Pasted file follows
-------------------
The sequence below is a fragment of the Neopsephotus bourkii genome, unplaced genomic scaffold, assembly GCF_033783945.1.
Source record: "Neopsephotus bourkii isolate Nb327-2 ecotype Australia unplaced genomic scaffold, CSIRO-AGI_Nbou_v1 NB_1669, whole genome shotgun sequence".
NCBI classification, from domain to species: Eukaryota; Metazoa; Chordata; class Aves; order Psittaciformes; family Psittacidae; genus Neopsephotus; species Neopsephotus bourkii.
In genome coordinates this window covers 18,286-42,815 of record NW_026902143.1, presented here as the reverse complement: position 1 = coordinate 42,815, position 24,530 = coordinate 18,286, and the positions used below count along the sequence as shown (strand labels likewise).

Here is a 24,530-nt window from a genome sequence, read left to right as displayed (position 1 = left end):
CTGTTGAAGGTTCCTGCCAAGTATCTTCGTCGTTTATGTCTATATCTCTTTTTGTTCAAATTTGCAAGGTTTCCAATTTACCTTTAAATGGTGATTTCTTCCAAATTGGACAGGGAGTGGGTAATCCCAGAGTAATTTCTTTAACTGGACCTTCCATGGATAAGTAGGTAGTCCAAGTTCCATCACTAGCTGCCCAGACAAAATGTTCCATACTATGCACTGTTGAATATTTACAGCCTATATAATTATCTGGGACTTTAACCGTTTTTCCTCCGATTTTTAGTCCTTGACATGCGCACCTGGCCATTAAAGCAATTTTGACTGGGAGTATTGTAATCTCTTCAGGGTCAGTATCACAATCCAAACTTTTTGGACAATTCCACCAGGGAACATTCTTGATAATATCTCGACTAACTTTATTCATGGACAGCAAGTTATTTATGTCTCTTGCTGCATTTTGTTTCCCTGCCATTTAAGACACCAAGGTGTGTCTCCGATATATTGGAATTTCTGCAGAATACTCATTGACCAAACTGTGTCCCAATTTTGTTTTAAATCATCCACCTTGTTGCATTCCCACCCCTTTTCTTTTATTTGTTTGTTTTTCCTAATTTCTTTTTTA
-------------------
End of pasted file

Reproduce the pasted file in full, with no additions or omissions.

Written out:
The sequence below is a fragment of the Neopsephotus bourkii genome, unplaced genomic scaffold, assembly GCF_033783945.1.
Source record: "Neopsephotus bourkii isolate Nb327-2 ecotype Australia unplaced genomic scaffold, CSIRO-AGI_Nbou_v1 NB_1669, whole genome shotgun sequence".
NCBI classification, from domain to species: Eukaryota; Metazoa; Chordata; class Aves; order Psittaciformes; family Psittacidae; genus Neopsephotus; species Neopsephotus bourkii.
In genome coordinates this window covers 18,286-42,815 of record NW_026902143.1, presented here as the reverse complement: position 1 = coordinate 42,815, position 24,530 = coordinate 18,286, and the positions used below count along the sequence as shown (strand labels likewise).

Here is a 24,530-nt window from a genome sequence, read left to right as displayed (position 1 = left end):
CTGTTGAAGGTTCCTGCCAAGTATCTTCGTCGTTTATGTCTATATCTCTTTTTGTTCAAATTTGCAAGGTTTCCAATTTACCTTTAAATGGTGATTTCTTCCAAATTGGACAGGGAGTGGGTAATCCCAGAGTAATTTCTTTAACTGGACCTTCCATGGATAAGTAGGTAGTCCAAGTTCCATCACTAGCTGCCCAGACAAAATGTTCCATACTATGCACTGTTGAATATTTACAGCCTATATAATTATCTGGGACTTTAACCGTTTTTCCTCCGATTTTTAGTCCTTGACATGCGCACCTGGCCATTAAAGCAATTTTGACTGGGAGTATTGTAATCTCTTCAGGGTCAGTATCACAATCCAAACTTTTTGGACAATTCCACCAGGGAACATTCTTGATAATATCTCGACTAACTTTATTCATGGACAGCAAGTTATTTATGTCTCTTGCTGCATTTTGTTTCCCTGCCATTTAAGACACCAAGGTGTGTCTCCGATATATTGGAATTTCTGCAGAATACTCATTGACCAAACTGTGTCCCAATTTTGTTTTAAATCATCCACCTTGTTGCATTCCCACCCCTTTTCTTTTATTTGTTTGTTTTTCCTAATTTCTTTTTTA